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Charles C. Chapple papers

 Collection
Identifier: MSS 2/207-01
The collection contains correspondence, manuscripts and typescripts, printed material, and photographs, drawings, and slides, 1901-1983, documenting the career and research of pediatrician Charles C. Chapple. The bulk of the collection concerns Chapple's work on congenital dislocation of the hip in infants; fetal abnormalities and developmental defects; and the development of the Chapple Incubator and Isolette.

Series 1 contains miscellaneous correspondence and printed material concerning Chapple's life and career, including copies of his curriculum vitae and bibliographies and miscellaneous typescript chapters of professional reminiscences, containing his views on abortion, his inventions, and aspects of his career.

Documentation of several of Chapple's research projects and developments is contained in Series 2. The bulk of the series concerns congenital dislocation of the hip, including correspondence with Sir Denis Browne, and the Chapple Incubator and Isolette. The incubation material includes correspondence; a printed brochure; a patent; notes on intended modifications; material assembled by Charles C. Chapple on the history of pediatric incubation; a rough transcript of an oral interview with Chapple about the history of the Isolette; and a substantial collection of newsclippings and printed material with many items showing Isolettes in use. The series also contains miscellaneous files on some of Chapple's other projects, including three folders of typescript, labelled "Random memos", documenting discussions, experiments, personal reflections, and published references, December 1948 through March 1950, on hormones and other possible topics of research.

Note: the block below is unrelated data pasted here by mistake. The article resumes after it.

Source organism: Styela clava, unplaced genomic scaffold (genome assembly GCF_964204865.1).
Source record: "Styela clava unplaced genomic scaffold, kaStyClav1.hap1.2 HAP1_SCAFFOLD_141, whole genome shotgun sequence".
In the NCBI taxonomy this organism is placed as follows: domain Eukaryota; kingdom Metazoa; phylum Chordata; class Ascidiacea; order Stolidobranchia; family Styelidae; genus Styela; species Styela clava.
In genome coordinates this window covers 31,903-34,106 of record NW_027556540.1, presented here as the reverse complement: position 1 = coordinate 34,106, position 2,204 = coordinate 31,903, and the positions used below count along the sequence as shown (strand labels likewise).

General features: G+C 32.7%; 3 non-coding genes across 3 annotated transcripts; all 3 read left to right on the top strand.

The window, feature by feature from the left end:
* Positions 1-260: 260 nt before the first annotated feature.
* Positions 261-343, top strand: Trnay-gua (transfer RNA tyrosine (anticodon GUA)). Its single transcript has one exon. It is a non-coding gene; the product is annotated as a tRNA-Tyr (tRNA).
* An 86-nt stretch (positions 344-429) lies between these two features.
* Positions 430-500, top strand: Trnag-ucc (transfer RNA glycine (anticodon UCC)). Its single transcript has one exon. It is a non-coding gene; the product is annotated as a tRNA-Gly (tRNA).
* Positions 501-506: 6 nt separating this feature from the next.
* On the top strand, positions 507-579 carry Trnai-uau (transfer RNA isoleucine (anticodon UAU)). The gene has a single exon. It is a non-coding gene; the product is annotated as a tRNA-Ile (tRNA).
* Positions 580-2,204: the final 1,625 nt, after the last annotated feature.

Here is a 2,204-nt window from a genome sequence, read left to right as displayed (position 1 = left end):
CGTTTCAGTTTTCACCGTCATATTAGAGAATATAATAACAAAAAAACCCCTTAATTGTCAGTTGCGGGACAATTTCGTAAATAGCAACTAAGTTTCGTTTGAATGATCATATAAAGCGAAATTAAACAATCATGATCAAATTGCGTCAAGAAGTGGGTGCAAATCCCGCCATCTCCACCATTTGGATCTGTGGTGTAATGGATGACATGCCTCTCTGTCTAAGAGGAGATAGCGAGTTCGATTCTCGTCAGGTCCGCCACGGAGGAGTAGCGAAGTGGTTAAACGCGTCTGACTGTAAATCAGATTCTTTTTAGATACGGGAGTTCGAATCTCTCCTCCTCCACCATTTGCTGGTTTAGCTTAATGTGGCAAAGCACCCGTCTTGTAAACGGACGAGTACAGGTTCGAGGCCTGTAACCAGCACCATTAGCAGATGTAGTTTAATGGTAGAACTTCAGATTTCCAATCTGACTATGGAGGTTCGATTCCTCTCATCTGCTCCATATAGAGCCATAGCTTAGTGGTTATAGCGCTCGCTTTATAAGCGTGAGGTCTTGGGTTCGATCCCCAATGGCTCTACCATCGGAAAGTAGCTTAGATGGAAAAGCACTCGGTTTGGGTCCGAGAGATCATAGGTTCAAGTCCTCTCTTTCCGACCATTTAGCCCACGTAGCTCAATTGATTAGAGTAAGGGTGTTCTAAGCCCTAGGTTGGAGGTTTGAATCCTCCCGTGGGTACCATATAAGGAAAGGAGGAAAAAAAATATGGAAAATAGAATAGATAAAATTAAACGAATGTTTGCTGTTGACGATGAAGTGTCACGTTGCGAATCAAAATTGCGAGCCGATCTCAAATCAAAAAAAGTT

Printed advertisements used as promotional materials for Chapple devices, including the Incubator, Isolette, Croupette, and Electric Ear Lamp, 1937-1972, are in Series 3.

Typescripts and drafts of some of Chapple's speeches and presentations, 1937-1973, are in Series 4, while typescripts and drafts of several of his published and unpublished works, 1953-1972, are in Series 5. Many of these items concern congenital deformities, fetal developmental defects, and infant incubation.

An extensive collection of visual material concerning Chapple's work, 1931-1970, is preserved in Series 6. Series 6.1 contains drawings and paintings by Chapple, including a 1935 diagram of the Chapple Incubator and a 1938 design of the chair bed devised for congenital hip dislocation patients. Series 6.2 contains photographs of Chapplejinventions, including the Incubator, Isolette, a helium chamber, and an exerciser for feet and legs, and photographs of congenital hip dislocation patients, including x rays showing the hip dislocation of Chapple's daughter, Cornelia. Sets of photographic slides used in presentations on infant incubation, developmental defects, and the interaction of aluminum and mercury, are in Series 6.3. Series 6.4 contains glass lantern slides, primarily images of congenital hip dislocation patients at Philadelphia area hospitals, 1931-1954. Many of these slides include clinical information on the patient and case. There are also lantern slides on infant incubation and developmental deformities. Although the distinctions between the several sets of slides in Series 6.3 and 6.4 is often unclear, these original distinctions have been maintained.